Despite being consistently one of the best wrestling shows, week in and week out, Impact has been toiling in virtual obscurity on The Pursuit Channel
“Glory is fleeting, but obscurity is forever.”
— Napoleon Bonaparte
Here’s a secret: Impact! might be the best overall wrestling show out there, week in and week out.
Be sure to pass it on… Because, not too many people know.
This week marks the anniversary of the promotion’s inaugural show back in 2002, as Total Non-Stop Action. From that first night in Alabama all the way to today, the company has historically (and unfortunately) been known just as much for missteps and mis-management, as they have been for their in-ring product. Forever snakebitten, nothing ever seemed to fall in place for the organization; Even when they had superior talent, the storylines were awful. They just never fired on all cylinders at the same time.
In 2017, as their biggest stars began to migrate to WWE, ROH, and New Japan, they were eventually purchased by Anthem Sports & Entertainment and re-named.
Now, after 17 years of takin’ a lickin’ and keepin’ on tickin’, the Little Company That Could has really nailed down a terrific formula: Steady booking and storylines, an influx of fresh talent, and improved production values.
Through the first half of 2019, that mix has been working. The promotion started off the year with a red-hot Homecoming pay-per-view, and finally crowned a true franchise player in Brian Cage, as their World Champion at Rebellion. Meanwhile, the tag team division has boasted some of the best workers in the world, and a re-vamped X Division is showing glimpses of its former greatness. Even STILL, the much-maligned promotion can’t seem to catch a break.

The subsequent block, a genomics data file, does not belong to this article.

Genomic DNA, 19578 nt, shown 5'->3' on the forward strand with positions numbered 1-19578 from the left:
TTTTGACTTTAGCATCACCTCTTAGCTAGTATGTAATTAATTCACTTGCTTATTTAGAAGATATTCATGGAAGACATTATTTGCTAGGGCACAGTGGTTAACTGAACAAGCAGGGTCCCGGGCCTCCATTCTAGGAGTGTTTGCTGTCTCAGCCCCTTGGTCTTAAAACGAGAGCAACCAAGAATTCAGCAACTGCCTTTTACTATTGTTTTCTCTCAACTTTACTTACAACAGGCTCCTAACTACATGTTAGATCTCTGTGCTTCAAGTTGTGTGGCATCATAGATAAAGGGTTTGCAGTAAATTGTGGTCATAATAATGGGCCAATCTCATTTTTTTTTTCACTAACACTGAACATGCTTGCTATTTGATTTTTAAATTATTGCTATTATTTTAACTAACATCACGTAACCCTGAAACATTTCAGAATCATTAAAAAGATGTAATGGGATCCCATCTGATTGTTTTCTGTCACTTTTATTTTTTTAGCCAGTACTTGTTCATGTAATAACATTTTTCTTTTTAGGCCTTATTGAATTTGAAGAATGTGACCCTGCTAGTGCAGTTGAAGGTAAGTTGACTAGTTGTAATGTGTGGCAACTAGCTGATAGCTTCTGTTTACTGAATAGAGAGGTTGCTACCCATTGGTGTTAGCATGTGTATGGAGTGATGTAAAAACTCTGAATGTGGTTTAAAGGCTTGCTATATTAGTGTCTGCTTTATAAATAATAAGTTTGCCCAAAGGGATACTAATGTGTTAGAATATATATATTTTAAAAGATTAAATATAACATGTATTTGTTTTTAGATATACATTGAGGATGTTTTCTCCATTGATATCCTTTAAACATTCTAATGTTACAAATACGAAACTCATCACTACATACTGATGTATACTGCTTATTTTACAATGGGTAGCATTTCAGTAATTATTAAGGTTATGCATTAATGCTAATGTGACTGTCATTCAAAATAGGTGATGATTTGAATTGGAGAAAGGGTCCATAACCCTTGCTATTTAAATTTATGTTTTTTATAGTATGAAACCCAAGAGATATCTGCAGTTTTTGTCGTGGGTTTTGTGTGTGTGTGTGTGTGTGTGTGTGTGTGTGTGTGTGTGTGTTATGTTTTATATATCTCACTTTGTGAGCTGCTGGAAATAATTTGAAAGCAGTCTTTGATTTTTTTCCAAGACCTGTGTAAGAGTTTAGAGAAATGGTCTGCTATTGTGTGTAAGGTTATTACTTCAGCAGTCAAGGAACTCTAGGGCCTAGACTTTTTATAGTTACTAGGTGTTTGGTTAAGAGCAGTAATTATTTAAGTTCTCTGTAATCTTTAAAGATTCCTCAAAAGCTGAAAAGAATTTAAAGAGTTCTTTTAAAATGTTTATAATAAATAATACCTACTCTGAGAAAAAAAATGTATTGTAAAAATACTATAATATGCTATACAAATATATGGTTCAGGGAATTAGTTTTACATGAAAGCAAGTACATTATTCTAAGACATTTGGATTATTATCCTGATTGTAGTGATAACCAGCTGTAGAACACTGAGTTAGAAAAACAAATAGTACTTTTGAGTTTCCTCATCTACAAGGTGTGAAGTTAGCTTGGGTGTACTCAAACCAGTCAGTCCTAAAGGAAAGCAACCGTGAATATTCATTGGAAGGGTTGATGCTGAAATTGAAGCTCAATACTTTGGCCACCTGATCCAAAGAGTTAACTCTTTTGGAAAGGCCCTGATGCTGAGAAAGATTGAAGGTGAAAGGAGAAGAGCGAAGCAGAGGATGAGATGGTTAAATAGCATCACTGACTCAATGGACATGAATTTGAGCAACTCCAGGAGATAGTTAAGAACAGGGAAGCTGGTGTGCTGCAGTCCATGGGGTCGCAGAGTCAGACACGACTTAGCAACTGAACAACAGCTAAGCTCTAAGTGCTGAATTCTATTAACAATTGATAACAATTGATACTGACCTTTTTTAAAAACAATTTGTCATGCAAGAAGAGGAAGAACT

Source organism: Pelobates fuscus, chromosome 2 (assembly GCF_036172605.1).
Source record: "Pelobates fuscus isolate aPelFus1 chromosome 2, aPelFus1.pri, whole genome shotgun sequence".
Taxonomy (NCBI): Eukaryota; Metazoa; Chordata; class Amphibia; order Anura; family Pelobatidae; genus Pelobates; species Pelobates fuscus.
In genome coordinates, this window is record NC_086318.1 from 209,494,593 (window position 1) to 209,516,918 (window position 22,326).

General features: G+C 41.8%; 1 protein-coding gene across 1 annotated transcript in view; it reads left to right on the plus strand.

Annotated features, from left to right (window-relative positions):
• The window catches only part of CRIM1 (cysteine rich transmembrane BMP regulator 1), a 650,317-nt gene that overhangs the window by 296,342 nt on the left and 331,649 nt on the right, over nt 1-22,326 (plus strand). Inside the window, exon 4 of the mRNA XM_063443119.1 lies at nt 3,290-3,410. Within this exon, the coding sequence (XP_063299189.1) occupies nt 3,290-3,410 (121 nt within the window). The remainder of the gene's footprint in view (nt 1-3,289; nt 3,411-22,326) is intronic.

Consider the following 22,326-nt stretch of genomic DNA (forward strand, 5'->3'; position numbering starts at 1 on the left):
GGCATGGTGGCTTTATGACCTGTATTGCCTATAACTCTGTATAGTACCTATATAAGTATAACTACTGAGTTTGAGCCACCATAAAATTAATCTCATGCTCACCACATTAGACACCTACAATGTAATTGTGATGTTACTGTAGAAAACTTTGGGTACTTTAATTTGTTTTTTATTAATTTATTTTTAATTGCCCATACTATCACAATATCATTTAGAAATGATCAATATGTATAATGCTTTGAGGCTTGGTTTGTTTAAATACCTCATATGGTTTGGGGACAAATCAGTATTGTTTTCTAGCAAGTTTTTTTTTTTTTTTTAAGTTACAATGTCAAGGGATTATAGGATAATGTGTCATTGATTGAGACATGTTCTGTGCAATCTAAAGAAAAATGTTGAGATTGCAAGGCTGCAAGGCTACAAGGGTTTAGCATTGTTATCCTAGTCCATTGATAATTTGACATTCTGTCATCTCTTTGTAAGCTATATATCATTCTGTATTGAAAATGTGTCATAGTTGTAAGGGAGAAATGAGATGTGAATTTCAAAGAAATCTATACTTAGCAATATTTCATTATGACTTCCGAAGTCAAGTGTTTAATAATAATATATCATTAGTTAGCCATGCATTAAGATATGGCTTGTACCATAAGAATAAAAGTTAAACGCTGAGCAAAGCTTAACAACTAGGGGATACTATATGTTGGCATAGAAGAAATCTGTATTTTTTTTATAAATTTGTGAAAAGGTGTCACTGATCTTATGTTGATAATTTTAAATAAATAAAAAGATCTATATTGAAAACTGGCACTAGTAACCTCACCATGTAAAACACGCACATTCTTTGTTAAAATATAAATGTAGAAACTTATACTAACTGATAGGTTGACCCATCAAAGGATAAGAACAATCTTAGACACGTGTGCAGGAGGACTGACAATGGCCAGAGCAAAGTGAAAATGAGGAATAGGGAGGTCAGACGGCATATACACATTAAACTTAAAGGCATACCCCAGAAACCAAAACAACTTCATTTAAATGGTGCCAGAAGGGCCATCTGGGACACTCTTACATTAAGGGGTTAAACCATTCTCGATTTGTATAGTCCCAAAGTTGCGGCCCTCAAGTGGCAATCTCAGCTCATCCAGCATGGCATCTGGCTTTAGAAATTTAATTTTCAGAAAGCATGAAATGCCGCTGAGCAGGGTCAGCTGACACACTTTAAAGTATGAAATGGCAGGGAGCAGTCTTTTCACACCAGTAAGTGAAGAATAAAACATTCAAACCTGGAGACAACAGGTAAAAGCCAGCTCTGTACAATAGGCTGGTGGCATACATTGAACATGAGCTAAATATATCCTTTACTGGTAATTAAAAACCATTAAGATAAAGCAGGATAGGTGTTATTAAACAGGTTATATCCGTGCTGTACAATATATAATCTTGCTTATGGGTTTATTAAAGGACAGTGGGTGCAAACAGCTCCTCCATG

Unfortunately, all the noise that Impact is making right now is like a silent scream. Because the truth is, not enough people are tuning in to their product to hear it.
During its existence, IMPACT has aired in various incarnations on Fox Sports, Spike TV, Destination America, Pop TV – and currently – The Pursuit Channel. They made their latest move to the hunting and fishing network back in January, and their profile in the wrestling world has been shrinking ever since.
Even with a significant following on Twitch and some great work by their social media department, Impact is sadly being seen by fewer viewers now than ever before.
During it’s time on Pop TV, Impact had potential exposure to 73.8 million households in America. On the flip side, Pursuit is only available in about HALF that number, and certainly caters to a much different demographic.
It’s never been a good fit, and coupled with a move to an unfavorable timeslot, the effects of that are really starting to wear on the fanbase. It’s almost become a chore for even the die-harders to track down the show on a regular basis.
While streaming may be the future, it’s pretty obvious that a major television network is still the key to building your brand today. In the beginning, most fans felt like the Anthem-owned Pursuit was just a quick stopgap, and that there was already a plan in the works to springboard somewhere else immediately.